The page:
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by Martha Alderson ( http://www.blockbusterplots.com/ )

When I teach memoir writers, I try to integrate several things at once—to honor the stories, often very emotional and raw, that they want to tell. And in a group setting, we strive to respectfully witness each person’s story and to allow emotions to come through. We also struggle with the form of a “true” story. If it “happened this way,” it can seem disrespectful to the story or to what happened to consider changing anything around. However, I know that my job is to help to translate “what really happened” into a story that works.

Sometimes the memoir writers’ eyes begin to glaze over when I start talking about story structure and the narrative arc. ‘‘What do you mean by narrative arc? I want to use my diary and journals for my memoir. Do I have to learn all this technical stuff?’’

The answer is YES!

Developing the craft of writing a story and learning about classical narrative forms, presents more choices to create the best memoir you can write, one that invites your reader into your story world, and keeps them there. It’s also true that when you use dramatic form, you see yourself differently in your story. You can be changed by delving deep into the person you once were through experiencing those moments in scene, being in the body of the person you were in the past.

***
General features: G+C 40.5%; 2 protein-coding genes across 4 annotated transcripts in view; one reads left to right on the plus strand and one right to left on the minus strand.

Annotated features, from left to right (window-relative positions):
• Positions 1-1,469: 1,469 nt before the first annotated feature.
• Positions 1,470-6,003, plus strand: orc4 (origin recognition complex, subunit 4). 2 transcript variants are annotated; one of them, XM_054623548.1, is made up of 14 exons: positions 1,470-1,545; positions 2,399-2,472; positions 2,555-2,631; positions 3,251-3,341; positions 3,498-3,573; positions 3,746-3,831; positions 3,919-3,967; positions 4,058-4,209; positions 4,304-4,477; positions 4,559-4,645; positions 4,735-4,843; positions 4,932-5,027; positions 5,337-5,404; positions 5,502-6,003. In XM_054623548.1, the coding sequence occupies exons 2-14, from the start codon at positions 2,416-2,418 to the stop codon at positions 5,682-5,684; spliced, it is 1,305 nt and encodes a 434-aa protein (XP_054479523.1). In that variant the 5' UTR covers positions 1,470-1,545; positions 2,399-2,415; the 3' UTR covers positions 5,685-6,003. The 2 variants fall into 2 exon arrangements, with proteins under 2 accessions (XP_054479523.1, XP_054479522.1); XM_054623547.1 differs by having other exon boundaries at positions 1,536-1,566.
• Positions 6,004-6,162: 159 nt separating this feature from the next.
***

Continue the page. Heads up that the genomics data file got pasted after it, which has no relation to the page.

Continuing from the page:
Because we live and experience life chronologically, often through moments that don’t appear to have a clear understandable meaning, memoirists tend to write in an episodic way—‘‘this happened, then that happened, and after that . . . ’’ When we are deluged by details and feelings, it’s difficult to sort out how much to include, and how to see friends and family as ‘‘characters.’’

But the transition from ‘‘all these things happened to me’’ to choosing and shaping your narrative using the tools of fiction must take place in order to transition from episodic ramblings into a story with a clear narrative arc.

Unlike journaling, a story has a form—a beginning, middle, and an end. Another way to think about this is that your story, your book, needs to have a dramatic structure: Act One, Act Two, and Act Three.

Something significant happens in each scene of the story—this is the point of the scene.

A story has a reason for being told—this is your theme. [ Click here to read the rest of this article from the source ]

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